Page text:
THE STATE antitrust watchdog has extended its monitoring of Grab Philippines, citing “lingering competition concerns” a year after the company got conditional clearance for its acquisition of Uber’s operation in the country.

In a statement on Tuesday, the Philippine Competition Commission (PCC) said it has extended the effectivity of Grab’s voluntary commitments to Oct. 20 to allow for talks on new or amended commitments that will be effective for another period still to be agreed on.

“Exactly a year after PCC rendered a Commitment Decision on Grab’s acquisition of rival Uber on August 10, 2018, the competition authority finds that the dominance of the merged firms remains unchallenged and competition has not improved in the ride-hailing market,” the watchdog said in its statement.

After raising competition concerns when Grab bought Uber’s Southeast Asia business last year, the PCC gave the merger a conditional clearance, subject to a year-long monitoring of Grab’s voluntary performance commitments involving improvement of service quality, fare transparency, maintaining pricing comparable to the level before its acquisition of Uber’s Southeast Asia business, removal of a “see destination” feature for drivers, driver and operator non-exclusivity, incentives monitoring and an improvement plan.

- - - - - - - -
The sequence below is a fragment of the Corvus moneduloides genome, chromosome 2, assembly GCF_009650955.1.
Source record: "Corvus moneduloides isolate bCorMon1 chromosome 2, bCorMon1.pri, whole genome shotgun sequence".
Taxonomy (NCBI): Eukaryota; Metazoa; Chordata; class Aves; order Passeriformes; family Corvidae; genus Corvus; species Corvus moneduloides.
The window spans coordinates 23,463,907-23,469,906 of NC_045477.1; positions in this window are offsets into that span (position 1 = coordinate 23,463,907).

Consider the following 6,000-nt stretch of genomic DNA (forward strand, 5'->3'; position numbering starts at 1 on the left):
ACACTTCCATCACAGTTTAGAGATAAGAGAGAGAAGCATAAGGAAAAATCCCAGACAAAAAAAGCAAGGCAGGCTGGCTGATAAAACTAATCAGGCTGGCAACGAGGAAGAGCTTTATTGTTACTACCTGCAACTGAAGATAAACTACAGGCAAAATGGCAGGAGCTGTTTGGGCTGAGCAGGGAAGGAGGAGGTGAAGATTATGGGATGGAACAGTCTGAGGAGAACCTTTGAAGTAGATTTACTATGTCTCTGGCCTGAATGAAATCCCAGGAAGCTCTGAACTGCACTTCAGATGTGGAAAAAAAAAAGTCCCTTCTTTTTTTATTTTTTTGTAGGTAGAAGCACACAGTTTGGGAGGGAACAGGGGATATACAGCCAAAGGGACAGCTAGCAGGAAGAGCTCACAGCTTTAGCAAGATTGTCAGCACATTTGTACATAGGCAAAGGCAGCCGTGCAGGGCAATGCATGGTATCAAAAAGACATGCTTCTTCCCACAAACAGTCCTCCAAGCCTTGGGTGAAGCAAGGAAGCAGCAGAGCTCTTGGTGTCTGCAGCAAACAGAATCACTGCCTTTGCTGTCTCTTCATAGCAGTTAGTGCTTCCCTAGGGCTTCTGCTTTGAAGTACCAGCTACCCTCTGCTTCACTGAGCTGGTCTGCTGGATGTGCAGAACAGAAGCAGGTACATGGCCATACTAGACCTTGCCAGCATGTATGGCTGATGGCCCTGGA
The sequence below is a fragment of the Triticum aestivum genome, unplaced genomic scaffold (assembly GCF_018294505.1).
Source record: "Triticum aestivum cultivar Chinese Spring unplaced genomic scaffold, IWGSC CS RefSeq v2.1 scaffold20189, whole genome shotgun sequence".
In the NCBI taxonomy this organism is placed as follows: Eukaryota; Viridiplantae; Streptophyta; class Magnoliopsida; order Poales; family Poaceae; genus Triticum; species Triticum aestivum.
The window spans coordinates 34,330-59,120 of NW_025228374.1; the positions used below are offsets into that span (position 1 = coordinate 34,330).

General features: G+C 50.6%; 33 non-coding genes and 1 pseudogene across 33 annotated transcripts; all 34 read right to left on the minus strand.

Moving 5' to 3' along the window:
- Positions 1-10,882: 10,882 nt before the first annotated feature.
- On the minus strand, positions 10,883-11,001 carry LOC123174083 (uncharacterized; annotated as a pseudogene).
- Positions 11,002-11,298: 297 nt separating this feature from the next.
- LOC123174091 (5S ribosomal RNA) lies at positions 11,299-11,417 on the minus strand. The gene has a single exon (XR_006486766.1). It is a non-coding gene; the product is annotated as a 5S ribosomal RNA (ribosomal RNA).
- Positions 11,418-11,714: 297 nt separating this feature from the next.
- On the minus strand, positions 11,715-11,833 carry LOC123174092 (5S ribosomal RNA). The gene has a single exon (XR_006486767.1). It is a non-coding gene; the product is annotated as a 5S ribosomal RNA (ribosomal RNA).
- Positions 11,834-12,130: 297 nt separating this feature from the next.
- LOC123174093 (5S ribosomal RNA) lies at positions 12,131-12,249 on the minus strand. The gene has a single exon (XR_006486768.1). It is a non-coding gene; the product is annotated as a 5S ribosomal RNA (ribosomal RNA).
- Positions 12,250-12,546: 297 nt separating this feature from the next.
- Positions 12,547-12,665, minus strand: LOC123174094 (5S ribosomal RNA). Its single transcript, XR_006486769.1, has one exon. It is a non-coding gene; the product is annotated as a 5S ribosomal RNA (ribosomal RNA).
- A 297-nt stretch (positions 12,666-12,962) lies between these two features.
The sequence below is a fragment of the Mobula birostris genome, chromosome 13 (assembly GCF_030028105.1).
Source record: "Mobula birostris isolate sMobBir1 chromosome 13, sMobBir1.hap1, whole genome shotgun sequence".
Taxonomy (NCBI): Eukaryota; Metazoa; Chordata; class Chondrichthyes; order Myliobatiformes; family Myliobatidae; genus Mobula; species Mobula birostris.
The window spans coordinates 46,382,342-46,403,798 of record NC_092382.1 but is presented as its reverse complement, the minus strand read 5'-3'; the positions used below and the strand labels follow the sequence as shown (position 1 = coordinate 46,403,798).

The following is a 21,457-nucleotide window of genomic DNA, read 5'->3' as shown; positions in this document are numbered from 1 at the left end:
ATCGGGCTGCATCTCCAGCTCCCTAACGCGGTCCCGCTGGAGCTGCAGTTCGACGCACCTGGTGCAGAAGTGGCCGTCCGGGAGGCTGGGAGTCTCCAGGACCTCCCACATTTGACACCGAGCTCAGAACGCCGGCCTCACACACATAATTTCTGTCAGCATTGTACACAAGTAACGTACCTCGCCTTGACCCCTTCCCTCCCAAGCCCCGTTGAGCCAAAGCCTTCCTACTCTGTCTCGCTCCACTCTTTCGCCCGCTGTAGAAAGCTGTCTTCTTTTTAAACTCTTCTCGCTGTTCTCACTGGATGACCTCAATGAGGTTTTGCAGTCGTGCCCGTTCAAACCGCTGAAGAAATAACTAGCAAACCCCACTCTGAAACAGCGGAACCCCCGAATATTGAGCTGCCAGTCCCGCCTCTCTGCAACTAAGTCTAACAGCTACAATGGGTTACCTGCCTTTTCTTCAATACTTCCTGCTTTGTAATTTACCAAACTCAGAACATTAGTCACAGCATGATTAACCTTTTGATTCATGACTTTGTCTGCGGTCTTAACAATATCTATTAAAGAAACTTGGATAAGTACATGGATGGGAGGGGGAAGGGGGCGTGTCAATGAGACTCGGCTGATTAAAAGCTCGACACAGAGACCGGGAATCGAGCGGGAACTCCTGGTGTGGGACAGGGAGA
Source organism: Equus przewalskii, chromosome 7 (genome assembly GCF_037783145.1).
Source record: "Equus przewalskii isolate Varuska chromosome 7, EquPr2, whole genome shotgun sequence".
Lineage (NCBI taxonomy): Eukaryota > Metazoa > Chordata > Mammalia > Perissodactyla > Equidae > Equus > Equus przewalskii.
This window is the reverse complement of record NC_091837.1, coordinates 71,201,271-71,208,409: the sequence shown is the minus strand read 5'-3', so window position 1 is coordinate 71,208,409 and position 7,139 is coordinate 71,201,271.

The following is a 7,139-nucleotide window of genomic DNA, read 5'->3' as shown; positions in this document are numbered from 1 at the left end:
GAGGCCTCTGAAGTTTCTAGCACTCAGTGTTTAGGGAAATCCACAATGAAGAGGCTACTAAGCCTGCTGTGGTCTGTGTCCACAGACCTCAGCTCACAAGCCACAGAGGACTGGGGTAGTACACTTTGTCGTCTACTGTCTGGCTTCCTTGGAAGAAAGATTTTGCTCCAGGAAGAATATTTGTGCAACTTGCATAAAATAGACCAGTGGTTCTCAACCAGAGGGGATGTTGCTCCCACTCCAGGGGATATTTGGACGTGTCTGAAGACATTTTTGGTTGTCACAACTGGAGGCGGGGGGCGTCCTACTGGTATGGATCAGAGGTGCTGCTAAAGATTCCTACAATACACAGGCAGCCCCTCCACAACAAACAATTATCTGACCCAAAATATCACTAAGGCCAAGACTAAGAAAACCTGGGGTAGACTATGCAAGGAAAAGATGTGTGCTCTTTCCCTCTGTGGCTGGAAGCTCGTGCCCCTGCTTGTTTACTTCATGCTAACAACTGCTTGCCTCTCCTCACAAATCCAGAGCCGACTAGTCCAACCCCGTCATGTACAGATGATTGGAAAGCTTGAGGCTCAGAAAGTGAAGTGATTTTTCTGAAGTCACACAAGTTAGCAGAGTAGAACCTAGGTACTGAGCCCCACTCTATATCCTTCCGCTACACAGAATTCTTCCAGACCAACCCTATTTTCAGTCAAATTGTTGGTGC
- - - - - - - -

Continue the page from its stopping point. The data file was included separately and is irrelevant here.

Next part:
“These commitments are designed to maintain conditions in the market as if Uber or another competitor were present to set a competitive constraint on Grab,” PCC said in its statement.

“The commitments were also meant to prevent Grab from making it difficult for new players to enter and grow in the ride-hailing market.”

The one-year monitoring period lapsed last Saturday, but PCC Chairman Arsenio M. Balisacan cited a need for a new set of commitments that is “fair and reasonable and that protects consumers from Grab’s currently unchallenged dominance in the market.”

The watchdog said the new commitments may be similar to the old ones, but with adjusted metrics.

“We… hope to raise the level of competitive intensity in the market and bring about market conditions conducive to new entrants,” the statement quoted Mr. Balisacan as saying.

Grab Legal Counsel Erasto Miguel G. Aguila told reporters in a Viber message that the company is “discussing with the PCC… how to proceed moving forward.”

The PCC said should it fail to finish talks with Grab on new commitments by Oct. 20, it will reevaluate the conditional clearance it gave the company for its acquisition of Uber’s business in the country.

“On one hand, the commitments can keep Grab in check from exercising its market power as a virtual monopolist. On the other hand, we also advocate for allowing smaller players to grow or formidable new competitors to enter the market which will be more beneficial to the riding public,” Mr. Balisacan said. — Denise A. Valdez